Further, contractors may be doing business with several acquirers. While you could contractually preclude them from doing so, it is much easier to police this type of action with employees.

· Long term, employees may be less expensive. Initially, an employee is far more expensive than a contractor. But a committed and determined contractor may be looking for equity ownership and may have an outlook much like yours.

If everyone were just like you, who would you find to work for you? An employee, on the other hand, may appreciate the guarantee of a regular paycheck and company-provided health care.

· If a relationship doesn't work out, it is sometimes easier to part ways with an employee. When staffers leave your employ, for whatever reason, they are not expecting further compensation. Typically, contractors have clauses that allow for compensation in perpetuity.

Considering the expense involved, it is ill-advised to hire staff just to release them once they have built up suitable commissions.

However, because you have invested in their training and development, you do not have the continuing liability of commission expense once they leave your employ.

You also can maintain control of cell phones and numbers assigned to employees, as well as their business records, e-mails and voice mail. Contractors have an easier time maintaining control of their leads and existing customers when they move on.

· Misclassifying an employee as a contractor can lead to severe penalties. Federal and state laws contain clear definitions of these terms, and if you treat an employee like a contractor through your oversight, direction or policies, you could end up owing back taxes to the government and back wages and vacation pay to the employee.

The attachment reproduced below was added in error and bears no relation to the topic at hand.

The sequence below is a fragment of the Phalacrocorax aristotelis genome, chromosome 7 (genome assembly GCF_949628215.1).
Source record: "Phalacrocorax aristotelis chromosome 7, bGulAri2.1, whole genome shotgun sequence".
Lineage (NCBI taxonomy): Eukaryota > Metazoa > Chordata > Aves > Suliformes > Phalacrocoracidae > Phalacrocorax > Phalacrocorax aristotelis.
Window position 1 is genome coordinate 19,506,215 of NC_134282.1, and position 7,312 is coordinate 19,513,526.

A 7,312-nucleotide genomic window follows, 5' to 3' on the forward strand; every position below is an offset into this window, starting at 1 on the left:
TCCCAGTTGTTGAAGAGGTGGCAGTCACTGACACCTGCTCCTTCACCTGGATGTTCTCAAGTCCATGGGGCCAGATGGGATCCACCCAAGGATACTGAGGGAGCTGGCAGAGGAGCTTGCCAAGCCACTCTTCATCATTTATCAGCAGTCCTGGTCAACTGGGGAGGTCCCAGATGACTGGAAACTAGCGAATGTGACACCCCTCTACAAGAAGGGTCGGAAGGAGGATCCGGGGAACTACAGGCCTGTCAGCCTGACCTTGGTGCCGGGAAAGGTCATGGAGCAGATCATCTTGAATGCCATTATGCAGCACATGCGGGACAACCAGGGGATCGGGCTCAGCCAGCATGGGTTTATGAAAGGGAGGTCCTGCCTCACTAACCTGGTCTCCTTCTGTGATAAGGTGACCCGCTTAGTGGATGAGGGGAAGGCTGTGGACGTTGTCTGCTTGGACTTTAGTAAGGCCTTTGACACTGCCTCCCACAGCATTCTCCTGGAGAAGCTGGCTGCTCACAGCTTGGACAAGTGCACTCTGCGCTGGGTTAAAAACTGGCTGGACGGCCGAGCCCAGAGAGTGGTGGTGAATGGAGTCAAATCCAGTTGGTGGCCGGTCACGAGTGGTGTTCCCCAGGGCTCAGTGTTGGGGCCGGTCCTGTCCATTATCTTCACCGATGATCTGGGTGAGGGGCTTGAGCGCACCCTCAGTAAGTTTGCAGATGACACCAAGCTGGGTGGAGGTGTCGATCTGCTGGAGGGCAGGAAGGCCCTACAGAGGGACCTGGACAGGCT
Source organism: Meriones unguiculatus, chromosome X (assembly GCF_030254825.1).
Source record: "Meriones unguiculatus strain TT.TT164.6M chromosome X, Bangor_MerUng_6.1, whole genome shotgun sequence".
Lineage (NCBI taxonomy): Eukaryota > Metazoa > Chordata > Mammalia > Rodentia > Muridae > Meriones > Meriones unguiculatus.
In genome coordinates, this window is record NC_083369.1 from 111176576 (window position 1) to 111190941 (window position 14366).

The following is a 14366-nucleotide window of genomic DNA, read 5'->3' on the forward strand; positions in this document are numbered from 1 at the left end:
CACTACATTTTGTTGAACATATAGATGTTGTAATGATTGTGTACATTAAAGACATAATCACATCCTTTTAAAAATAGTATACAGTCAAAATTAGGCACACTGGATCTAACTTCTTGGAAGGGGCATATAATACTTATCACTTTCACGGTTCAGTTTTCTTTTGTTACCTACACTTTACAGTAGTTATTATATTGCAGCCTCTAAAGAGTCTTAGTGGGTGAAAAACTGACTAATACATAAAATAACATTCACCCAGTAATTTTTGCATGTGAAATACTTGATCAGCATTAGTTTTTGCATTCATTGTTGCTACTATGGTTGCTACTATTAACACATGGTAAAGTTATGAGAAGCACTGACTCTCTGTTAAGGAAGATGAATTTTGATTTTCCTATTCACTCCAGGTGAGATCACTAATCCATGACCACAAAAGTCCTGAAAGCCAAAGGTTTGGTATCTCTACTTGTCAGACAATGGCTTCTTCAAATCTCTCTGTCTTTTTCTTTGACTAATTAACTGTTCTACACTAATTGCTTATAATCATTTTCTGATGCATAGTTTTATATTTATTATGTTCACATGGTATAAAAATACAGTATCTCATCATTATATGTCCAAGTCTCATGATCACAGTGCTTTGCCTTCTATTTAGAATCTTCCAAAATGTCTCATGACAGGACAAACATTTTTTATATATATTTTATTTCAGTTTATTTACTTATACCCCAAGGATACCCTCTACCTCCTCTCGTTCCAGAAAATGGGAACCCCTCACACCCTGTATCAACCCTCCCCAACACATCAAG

This is a very expensive way to go. Speak to an attorney before determining whether any of your staff can even qualify as contractors.

The thought process that goes into the employee-versus-contractor decision is very complex. Ultimately, my business partners decided to hire an employee. Once they made that decision, however, the work had just begun.

They had to write a job description so they could properly advertise for the position. They also had to put together an employee handbook, which was not required when they, the owners, were the only ones working for the company.

Obviously, this is a lot of upfront work, but it was the best decision for their particular situation. I hope this article helps you select the right strategy for your business.

Ken Musante is President of Humboldt Merchant Services. Contact him by e-mail at or by phone at 707-269-3200.

Article published in issue number 061201